She always plays families with whatever is to hand: given one large and one small dinosaur, one is instantly the mommy and one the little girl. Given four, there will also be a daddy and a brother, or maybe two mommies and a little sister. (If one is actually a pony, that’s okay: it was adopted.) A box of crayons is just as likely to be sorted into a bunch of rainbow relatives as to be used for their given purpose. Wrenches, nails, pebbles, leaves, french fries: they’ve all been turned into family members by my daughter.

The extended crayon family

Dash has a half-size skateboard that we found at the thrift store a while ago. Last week I caught Mabel running across the road with it to reunite it with its mommy, the full-size skateboard at our neighbours’ house.

Right now she’s outside putting together a family of scooters belonging to all the kids on the street. 

At IKEA, reuniting all the mommies and babies
I promise you she hasn’t experienced any deeply sublimated family-separation trauma in her young life – but you’d be forgiven for thinking that she had.

Junior midwifery

Dash is anti-marriage these days. He doesn’t mind it for other people, and agrees that men and women should be allowed marry whomever they love, but feels it’s not for him. So he won’t play marrying with Mabel any more, but she’s managed to get around that, thanks to the Mr Rogers episode on d-i-v-o-r-c-e that she saw last week. “Let’s play babies,” she tells her brother. “We don’t have to be married. We can be divorced, except you still live here and we have a baby.”

Mabel loves to hear the story of when she was born. Or the story of when Dash was born. She particularly relishes the part about my waters breaking (first sign of labor, both times) and also how everyone I called in the early moments of my first labor had their phones turned off. (True story.)

We have a book called the Usborne Book of Knowledge, but neither of the children are remotely interested in learning about birds, or vehicles, or any of the sections other than the one on the human body. Mabel likes the page about how our bodies fight germs, and how bones fit together, but mostly she likes the two that detail how a baby is made and how a baby grows and is born. Lately she’s been drawing babies in circles and telling me, “That’s the bag of waters.”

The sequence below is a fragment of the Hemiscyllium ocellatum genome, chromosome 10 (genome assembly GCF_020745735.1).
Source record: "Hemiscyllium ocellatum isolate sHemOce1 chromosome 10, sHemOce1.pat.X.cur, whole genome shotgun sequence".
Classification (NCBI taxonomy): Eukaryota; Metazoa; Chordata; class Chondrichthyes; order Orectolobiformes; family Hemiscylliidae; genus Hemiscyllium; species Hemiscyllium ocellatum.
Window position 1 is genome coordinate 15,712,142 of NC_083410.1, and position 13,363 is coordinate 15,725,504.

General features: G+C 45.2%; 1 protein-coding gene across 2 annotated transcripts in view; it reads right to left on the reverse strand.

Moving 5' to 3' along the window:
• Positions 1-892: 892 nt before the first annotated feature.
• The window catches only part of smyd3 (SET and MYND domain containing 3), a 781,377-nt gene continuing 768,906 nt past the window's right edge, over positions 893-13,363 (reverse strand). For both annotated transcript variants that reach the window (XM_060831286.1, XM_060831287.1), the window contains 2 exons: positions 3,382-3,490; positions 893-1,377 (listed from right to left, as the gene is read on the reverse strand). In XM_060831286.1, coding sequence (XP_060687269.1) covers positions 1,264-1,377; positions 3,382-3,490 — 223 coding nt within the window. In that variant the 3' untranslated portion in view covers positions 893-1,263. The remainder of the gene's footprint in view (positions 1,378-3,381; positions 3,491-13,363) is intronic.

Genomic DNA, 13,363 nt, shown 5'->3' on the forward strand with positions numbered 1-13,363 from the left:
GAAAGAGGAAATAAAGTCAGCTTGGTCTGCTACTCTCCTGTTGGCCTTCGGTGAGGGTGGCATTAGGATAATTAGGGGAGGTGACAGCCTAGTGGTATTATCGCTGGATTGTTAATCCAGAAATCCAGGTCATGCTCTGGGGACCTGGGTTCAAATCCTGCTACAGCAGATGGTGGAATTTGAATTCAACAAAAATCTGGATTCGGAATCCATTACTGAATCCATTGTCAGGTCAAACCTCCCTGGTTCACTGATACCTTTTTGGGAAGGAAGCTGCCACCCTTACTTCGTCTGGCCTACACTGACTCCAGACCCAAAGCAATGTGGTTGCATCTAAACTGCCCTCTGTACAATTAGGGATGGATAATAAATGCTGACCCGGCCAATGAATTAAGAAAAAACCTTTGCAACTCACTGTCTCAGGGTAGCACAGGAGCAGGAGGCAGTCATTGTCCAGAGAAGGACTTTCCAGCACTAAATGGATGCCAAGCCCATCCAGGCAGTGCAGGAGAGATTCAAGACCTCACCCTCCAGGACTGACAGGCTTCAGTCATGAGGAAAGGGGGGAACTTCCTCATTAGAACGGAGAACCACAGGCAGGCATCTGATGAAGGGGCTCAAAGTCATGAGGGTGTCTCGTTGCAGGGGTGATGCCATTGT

Then we have the first-aid book, which is a proper grown-up book that has somehow made its way onto the kids’ bookshelf. Mabel likes to leaf through that and ask me what’s wrong with all the people, or what might have happened to them if I don’t know. There’s a picture in there of a birth, just in case as a first-aider you come across some poor woman in the last stages of labor and need to do more than just boil water and find towels. It exhorts you not to pull on the head of the baby as it emerges. Good advice.

Yesterday I was complicit in a game of babies that was going on around me. Every few minutes a baby would be placed up my sweater, and then pulled out with a flourish.

“Oh, I can feel it starting to come down,” I’d say.
“Push, push,” they’d tell me, delighted.
“I can see the head,” crowed Mabel.
“Twist it so it comes out,” advised Dr. Dash.
“No, don’t twist it,” I said, concerned for my child’s welfare.
“It’s a girl! Congratulations!”
“Yayy! I always wanted a baby sister!”

Five minutes later I was safely delivered of two more babies in quick succession. Easiest pregnancies ever, I have to say.


Sometimes I don’t know why we bother with toys. I know it’s just another riff on the baby-loves-boxes theme, but this is what I found Mabel playing with this afternoon, after she’d raided the kitchen for implements.

And then I asked her to clean up a mess and she found the cutest little family of sweeping brushes.

Three different-sized sweeping brushes

Then again, maybe it’s because all the babies were napping.

Baby doll lying down

Three small dolls in "bed"